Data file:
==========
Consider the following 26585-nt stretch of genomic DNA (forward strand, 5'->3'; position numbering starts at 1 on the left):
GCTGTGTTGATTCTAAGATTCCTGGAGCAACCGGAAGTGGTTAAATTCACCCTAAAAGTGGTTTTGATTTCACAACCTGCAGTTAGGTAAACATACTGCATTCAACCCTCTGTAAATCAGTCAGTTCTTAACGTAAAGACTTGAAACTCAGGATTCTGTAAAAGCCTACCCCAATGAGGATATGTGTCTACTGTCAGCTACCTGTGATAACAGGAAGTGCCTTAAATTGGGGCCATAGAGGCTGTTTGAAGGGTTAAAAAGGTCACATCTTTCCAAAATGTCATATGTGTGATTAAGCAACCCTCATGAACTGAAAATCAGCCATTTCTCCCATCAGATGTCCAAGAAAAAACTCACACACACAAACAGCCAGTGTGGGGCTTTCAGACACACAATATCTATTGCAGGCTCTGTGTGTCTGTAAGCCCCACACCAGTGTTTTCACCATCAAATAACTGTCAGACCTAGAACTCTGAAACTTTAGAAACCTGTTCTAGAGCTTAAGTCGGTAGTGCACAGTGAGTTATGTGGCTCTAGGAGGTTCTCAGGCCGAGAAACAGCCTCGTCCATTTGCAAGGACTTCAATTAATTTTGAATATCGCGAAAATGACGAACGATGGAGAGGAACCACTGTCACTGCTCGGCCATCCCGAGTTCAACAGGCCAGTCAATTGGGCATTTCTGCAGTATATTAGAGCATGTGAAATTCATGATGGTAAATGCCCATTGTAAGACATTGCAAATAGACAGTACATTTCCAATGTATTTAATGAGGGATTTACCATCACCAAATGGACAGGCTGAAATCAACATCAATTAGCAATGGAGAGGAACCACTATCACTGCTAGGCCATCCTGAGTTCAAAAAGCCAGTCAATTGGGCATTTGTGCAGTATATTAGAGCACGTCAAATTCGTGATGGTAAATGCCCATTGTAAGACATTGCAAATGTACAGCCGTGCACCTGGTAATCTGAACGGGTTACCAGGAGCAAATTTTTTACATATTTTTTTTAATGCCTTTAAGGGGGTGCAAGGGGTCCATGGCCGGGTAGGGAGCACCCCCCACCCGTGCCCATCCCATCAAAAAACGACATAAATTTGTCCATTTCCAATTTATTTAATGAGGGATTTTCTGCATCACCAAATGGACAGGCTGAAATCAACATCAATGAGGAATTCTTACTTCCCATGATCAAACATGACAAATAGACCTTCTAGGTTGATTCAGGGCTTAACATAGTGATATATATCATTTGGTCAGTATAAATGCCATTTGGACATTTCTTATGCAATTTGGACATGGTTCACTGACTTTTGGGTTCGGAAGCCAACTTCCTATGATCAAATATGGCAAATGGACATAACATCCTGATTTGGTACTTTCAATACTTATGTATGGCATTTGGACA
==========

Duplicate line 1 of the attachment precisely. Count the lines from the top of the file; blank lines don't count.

Consider the following 26585-nt stretch of genomic DNA (forward strand, 5'->3'; position numbering starts at 1 on the left):